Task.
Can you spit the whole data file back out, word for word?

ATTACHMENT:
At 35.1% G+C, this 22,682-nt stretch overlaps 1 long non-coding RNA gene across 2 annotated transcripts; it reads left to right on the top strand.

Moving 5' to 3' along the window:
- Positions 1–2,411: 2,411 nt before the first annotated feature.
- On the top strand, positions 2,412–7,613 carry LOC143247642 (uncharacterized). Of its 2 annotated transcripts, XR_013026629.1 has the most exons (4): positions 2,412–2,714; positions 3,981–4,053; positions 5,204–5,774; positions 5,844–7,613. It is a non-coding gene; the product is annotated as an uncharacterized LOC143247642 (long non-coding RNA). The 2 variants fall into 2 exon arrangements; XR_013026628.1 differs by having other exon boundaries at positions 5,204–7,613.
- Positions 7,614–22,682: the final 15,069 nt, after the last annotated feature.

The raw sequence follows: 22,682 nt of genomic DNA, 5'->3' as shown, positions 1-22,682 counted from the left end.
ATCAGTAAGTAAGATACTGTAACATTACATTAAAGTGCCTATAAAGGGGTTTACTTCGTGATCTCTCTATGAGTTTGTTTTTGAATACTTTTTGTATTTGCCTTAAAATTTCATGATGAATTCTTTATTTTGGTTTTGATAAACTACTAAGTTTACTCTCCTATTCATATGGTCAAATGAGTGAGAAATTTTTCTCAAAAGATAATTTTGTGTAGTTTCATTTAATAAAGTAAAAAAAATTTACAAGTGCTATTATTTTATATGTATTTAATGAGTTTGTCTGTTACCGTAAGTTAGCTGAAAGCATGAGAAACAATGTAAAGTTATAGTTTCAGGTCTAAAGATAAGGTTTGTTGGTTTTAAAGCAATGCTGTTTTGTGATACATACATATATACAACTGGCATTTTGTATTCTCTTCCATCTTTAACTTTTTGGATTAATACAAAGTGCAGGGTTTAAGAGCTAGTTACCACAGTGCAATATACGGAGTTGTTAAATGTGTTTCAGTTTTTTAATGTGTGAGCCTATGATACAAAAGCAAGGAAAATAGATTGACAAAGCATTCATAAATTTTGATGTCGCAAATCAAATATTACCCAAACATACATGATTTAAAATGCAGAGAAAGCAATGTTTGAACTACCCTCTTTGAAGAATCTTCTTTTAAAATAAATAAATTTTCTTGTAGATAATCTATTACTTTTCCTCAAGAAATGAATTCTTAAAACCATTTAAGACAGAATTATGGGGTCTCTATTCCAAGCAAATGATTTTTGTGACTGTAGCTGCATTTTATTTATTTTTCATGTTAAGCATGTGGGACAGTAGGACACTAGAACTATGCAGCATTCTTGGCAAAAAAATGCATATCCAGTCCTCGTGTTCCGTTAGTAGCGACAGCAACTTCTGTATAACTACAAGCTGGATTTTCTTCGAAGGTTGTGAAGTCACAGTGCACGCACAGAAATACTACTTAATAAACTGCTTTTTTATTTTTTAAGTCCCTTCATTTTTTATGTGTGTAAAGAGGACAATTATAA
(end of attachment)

At 35.1% G+C, this 22,682-nt stretch overlaps 1 long non-coding RNA gene across 2 annotated transcripts; it reads left to right on the top strand.

Moving 5' to 3' along the window:
- Positions 1–2,411: 2,411 nt before the first annotated feature.
- On the top strand, positions 2,412–7,613 carry LOC143247642 (uncharacterized). Of its 2 annotated transcripts, XR_013026629.1 has the most exons (4): positions 2,412–2,714; positions 3,981–4,053; positions 5,204–5,774; positions 5,844–7,613. It is a non-coding gene; the product is annotated as an uncharacterized LOC143247642 (long non-coding RNA). The 2 variants fall into 2 exon arrangements; XR_013026628.1 differs by having other exon boundaries at positions 5,204–7,613.
- Positions 7,614–22,682: the final 15,069 nt, after the last annotated feature.

The raw sequence follows: 22,682 nt of genomic DNA, 5'->3' as shown, positions 1-22,682 counted from the left end.
ATCAGTAAGTAAGATACTGTAACATTACATTAAAGTGCCTATAAAGGGGTTTACTTCGTGATCTCTCTATGAGTTTGTTTTTGAATACTTTTTGTATTTGCCTTAAAATTTCATGATGAATTCTTTATTTTGGTTTTGATAAACTACTAAGTTTACTCTCCTATTCATATGGTCAAATGAGTGAGAAATTTTTCTCAAAAGATAATTTTGTGTAGTTTCATTTAATAAAGTAAAAAAAATTTACAAGTGCTATTATTTTATATGTATTTAATGAGTTTGTCTGTTACCGTAAGTTAGCTGAAAGCATGAGAAACAATGTAAAGTTATAGTTTCAGGTCTAAAGATAAGGTTTGTTGGTTTTAAAGCAATGCTGTTTTGTGATACATACATATATACAACTGGCATTTTGTATTCTCTTCCATCTTTAACTTTTTGGATTAATACAAAGTGCAGGGTTTAAGAGCTAGTTACCACAGTGCAATATACGGAGTTGTTAAATGTGTTTCAGTTTTTTAATGTGTGAGCCTATGATACAAAAGCAAGGAAAATAGATTGACAAAGCATTCATAAATTTTGATGTCGCAAATCAAATATTACCCAAACATACATGATTTAAAATGCAGAGAAAGCAATGTTTGAACTACCCTCTTTGAAGAATCTTCTTTTAAAATAAATAAATTTTCTTGTAGATAATCTATTACTTTTCCTCAAGAAATGAATTCTTAAAACCATTTAAGACAGAATTATGGGGTCTCTATTCCAAGCAAATGATTTTTGTGACTGTAGCTGCATTTTATTTATTTTTCATGTTAAGCATGTGGGACAGTAGGACACTAGAACTATGCAGCATTCTTGGCAAAAAAATGCATATCCAGTCCTCGTGTTCCGTTAGTAGCGACAGCAACTTCTGTATAACTACAAGCTGGATTTTCTTCGAAGGTTGTGAAGTCACAGTGCACGCACAGAAATACTACTTAATAAACTGCTTTTTTATTTTTTAAGTCCCTTCATTTTTTATGTGTGTAAAGAGGACAATTATAA